RELOVA v. LAVAREZ- Easement and Servitude

The enjoyment of the plaintiff of an easement for the maintenance of an irrigation aqueduct and a dam on the lands of defendant for a period of more than 20 years confers title thereto upon the plaintiff by virtue of prescription and burdens the lands of the defendants with a corresponding servitude.


The plaintiff is the owner of a tract of rice land which is cultivated with the aid of water brought from a river through an aqueduct which passes over the land of the defendants. This was by virtue of an easement the use of which had been with the plaintiff for more than thirty years. On the land of the defendants there was a dam with a small gate or aperture in its face which was used to control the flow of the water in the aqueduct, by permitting a greater or less quantity to escape in a drainage ditch, also on the land of the defendants.

One of the defendants completely destroyed the dam and let all the water escape by the drainage ditch, so that none flowed on the land of the plaintiff. At the time when the dam was destroyed the plaintiff had some five cavanes of land prepared to plant rice, but because of the escape of the water resulting from the destruction of the dam he was unable to raise his crop. Defendants claim that the plaintiff is not the owner of any lands watered by the aqueduct of the class known as padagat (rice lands planted in May). It was also alleged that the plaintiff suffered no damage by the destruction of the dam, because all the lands of plaintiff which are cultivated with the aid of water from the aqueduct are of the class known as binanbang (rice lands planted in August or September), and the destruction of the dam in May and the consequent failure of water in the aqueduct at that period did not, and could not, damage the plaintiff or interfere with the proper cultivation of his lands.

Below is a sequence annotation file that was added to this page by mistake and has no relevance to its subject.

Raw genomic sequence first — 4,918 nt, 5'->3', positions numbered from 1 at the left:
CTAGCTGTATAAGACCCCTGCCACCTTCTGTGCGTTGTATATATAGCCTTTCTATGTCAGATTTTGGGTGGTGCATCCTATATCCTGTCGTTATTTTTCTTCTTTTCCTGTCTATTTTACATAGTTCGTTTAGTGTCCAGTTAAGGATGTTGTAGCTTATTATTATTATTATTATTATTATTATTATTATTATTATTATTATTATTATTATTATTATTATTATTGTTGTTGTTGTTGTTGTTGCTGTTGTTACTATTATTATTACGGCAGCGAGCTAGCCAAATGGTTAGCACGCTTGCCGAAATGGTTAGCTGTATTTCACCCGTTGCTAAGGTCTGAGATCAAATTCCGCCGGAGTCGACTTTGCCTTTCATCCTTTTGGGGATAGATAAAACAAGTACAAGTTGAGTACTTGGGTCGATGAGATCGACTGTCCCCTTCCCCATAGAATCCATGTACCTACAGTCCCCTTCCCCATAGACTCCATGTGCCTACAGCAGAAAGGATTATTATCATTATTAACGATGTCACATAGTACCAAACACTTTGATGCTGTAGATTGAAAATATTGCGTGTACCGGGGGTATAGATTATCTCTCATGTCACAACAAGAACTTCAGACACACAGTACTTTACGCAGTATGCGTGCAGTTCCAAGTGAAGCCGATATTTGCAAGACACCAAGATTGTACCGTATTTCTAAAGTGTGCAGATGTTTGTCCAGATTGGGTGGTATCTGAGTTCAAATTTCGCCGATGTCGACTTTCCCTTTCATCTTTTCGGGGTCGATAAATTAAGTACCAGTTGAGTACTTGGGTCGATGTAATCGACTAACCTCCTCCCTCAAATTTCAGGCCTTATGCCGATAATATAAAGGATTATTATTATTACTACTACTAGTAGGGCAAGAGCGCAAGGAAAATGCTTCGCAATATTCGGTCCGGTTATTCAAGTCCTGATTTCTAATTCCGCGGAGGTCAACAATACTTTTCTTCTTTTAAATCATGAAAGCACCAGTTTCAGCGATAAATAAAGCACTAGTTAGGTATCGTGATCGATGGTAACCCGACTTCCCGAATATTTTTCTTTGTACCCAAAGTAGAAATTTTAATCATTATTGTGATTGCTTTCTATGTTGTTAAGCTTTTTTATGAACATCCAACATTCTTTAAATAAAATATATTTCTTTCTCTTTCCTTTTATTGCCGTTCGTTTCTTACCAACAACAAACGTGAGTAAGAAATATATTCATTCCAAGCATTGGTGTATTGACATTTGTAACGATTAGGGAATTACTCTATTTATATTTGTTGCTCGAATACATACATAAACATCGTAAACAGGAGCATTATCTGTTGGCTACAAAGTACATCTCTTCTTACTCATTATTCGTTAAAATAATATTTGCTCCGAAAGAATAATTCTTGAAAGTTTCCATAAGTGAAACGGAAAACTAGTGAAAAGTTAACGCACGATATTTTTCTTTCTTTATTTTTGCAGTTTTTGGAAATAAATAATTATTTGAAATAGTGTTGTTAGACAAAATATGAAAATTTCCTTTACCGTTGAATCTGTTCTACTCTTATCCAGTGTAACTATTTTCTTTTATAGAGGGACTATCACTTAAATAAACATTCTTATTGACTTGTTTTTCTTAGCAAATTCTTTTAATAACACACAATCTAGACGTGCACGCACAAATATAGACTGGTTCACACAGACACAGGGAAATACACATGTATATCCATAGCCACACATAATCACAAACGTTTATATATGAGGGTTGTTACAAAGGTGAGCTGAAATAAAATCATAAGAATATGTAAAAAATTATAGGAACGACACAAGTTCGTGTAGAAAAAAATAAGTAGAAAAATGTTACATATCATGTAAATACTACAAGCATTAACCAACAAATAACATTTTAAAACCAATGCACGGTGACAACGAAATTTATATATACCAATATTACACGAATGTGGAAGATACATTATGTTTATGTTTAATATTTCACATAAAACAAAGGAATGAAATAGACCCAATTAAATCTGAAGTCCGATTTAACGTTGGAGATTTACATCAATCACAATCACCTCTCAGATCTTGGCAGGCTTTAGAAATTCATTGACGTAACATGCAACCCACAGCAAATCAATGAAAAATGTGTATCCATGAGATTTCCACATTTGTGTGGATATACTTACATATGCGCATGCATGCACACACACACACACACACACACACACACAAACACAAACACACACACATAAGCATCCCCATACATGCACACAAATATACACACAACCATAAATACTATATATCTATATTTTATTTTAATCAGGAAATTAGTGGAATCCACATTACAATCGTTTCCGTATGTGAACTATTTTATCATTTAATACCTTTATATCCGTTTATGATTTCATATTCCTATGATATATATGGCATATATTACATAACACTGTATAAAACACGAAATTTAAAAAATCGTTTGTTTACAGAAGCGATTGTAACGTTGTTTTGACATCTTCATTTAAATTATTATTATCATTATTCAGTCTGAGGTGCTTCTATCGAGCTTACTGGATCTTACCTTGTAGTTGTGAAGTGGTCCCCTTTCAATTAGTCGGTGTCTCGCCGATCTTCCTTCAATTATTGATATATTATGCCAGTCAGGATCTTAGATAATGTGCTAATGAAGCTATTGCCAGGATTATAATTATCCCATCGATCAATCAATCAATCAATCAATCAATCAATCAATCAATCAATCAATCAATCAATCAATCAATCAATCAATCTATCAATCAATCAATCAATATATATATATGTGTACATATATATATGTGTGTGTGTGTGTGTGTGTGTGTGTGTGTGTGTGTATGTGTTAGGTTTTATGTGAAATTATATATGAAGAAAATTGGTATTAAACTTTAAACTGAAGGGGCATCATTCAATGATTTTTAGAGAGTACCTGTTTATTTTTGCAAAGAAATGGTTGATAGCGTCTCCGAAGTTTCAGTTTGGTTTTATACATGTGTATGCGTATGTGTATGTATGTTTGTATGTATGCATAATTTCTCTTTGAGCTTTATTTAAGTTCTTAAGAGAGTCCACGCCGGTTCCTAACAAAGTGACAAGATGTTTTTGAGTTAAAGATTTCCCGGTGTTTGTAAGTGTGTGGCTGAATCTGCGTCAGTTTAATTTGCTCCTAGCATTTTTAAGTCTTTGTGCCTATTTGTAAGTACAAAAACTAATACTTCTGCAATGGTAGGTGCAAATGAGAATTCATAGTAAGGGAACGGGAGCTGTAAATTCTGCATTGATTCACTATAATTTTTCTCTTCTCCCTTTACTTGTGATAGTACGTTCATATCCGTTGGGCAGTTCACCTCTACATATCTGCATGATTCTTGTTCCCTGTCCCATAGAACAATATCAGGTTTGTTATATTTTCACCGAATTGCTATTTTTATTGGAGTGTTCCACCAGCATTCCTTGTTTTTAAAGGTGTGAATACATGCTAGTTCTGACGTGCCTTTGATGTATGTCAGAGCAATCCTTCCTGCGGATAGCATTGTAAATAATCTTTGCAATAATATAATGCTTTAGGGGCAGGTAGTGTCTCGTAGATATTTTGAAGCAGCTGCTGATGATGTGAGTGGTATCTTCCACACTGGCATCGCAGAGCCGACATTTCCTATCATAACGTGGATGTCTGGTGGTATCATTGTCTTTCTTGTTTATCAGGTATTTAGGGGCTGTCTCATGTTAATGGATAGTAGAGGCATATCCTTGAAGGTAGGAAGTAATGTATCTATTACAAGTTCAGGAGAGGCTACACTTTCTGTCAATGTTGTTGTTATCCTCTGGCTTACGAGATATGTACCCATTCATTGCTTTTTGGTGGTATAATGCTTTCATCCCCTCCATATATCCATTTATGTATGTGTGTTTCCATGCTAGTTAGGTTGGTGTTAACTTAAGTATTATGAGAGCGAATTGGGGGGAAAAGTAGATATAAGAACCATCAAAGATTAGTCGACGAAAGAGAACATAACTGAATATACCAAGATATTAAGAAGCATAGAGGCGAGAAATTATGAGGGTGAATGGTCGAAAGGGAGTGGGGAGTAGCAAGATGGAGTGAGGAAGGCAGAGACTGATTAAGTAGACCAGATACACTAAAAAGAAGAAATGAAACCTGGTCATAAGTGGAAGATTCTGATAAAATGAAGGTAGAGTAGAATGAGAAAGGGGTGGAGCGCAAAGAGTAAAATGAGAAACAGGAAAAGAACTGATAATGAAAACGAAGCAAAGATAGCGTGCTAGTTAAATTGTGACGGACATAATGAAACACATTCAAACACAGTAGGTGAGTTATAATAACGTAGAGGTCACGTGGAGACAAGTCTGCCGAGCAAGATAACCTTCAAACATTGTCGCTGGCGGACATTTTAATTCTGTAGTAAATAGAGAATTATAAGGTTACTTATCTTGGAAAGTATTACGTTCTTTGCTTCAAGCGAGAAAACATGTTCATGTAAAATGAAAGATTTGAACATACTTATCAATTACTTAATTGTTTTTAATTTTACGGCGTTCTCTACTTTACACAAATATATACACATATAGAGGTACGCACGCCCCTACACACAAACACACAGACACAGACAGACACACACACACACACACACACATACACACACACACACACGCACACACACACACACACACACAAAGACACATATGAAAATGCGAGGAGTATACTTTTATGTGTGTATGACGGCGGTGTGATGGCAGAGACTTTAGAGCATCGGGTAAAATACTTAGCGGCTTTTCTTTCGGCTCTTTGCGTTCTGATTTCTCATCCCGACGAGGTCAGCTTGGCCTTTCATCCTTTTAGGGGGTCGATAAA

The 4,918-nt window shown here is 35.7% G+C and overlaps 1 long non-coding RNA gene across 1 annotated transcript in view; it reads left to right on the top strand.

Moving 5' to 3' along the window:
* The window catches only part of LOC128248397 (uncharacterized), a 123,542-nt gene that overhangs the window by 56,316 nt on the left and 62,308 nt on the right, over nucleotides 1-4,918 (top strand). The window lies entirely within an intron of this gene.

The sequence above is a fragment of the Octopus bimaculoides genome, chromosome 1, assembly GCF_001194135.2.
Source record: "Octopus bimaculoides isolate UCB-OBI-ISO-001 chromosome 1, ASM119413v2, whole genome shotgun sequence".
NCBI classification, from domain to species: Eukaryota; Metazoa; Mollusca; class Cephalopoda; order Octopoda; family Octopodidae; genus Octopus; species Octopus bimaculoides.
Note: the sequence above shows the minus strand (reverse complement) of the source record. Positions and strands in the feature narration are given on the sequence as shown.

Lastly, defendants say that that the evidence on record does not establish the existence of the servitude in the lands of the defendants in favor of the lands of the plaintiff landowner for the maintenance of the aqueduct and dam in question.


Whether or not there was a valid servitude between the parties.


Save for the issue on the existence of the servitude, all other allegations of defendants were outrightly disregarded as they were clearly unmeritorious in light of the findings of fact. However, the Court ruled that there was a valid easement in light of the fact that the aqueduct and the dam had been in existence for more than 30 years, during which time the plaintif had exercised its use. It was alleged that no benefit was granted to the plaintiff since his (plaintiff's) land is situated higher than defendants' land. Moreover, even if defendants had the right to open the gates of the dam to prevent destructive overflow upon their land, this does not give them the right to stop the flow of water altogether.